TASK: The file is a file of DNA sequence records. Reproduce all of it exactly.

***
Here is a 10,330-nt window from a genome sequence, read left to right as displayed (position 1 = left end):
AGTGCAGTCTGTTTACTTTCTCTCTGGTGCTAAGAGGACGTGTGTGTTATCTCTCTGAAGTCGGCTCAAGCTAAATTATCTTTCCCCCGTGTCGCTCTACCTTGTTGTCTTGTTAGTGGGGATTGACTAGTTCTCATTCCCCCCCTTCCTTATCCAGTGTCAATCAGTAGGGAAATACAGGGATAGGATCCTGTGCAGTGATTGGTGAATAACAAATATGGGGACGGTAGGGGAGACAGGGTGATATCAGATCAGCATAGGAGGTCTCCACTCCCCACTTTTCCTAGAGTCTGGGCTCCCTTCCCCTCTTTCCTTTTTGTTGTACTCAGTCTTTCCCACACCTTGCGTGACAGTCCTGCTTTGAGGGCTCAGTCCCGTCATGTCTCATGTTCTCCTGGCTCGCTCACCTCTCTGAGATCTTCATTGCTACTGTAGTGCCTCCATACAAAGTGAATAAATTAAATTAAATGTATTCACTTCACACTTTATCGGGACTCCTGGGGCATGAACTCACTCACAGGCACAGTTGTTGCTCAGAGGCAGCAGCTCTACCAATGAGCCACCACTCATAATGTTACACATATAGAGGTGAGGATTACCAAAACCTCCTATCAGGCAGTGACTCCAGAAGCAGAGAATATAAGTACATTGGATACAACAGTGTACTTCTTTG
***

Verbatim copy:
Here is a 10,330-nt window from a genome sequence, read left to right as displayed (position 1 = left end):
AGTGCAGTCTGTTTACTTTCTCTCTGGTGCTAAGAGGACGTGTGTGTTATCTCTCTGAAGTCGGCTCAAGCTAAATTATCTTTCCCCCGTGTCGCTCTACCTTGTTGTCTTGTTAGTGGGGATTGACTAGTTCTCATTCCCCCCCTTCCTTATCCAGTGTCAATCAGTAGGGAAATACAGGGATAGGATCCTGTGCAGTGATTGGTGAATAACAAATATGGGGACGGTAGGGGAGACAGGGTGATATCAGATCAGCATAGGAGGTCTCCACTCCCCACTTTTCCTAGAGTCTGGGCTCCCTTCCCCTCTTTCCTTTTTGTTGTACTCAGTCTTTCCCACACCTTGCGTGACAGTCCTGCTTTGAGGGCTCAGTCCCGTCATGTCTCATGTTCTCCTGGCTCGCTCACCTCTCTGAGATCTTCATTGCTACTGTAGTGCCTCCATACAAAGTGAATAAATTAAATTAAATGTATTCACTTCACACTTTATCGGGACTCCTGGGGCATGAACTCACTCACAGGCACAGTTGTTGCTCAGAGGCAGCAGCTCTACCAATGAGCCACCACTCATAATGTTACACATATAGAGGTGAGGATTACCAAAACCTCCTATCAGGCAGTGACTCCAGAAGCAGAGAATATAAGTACATTGGATACAACAGTGTACTTCTTTG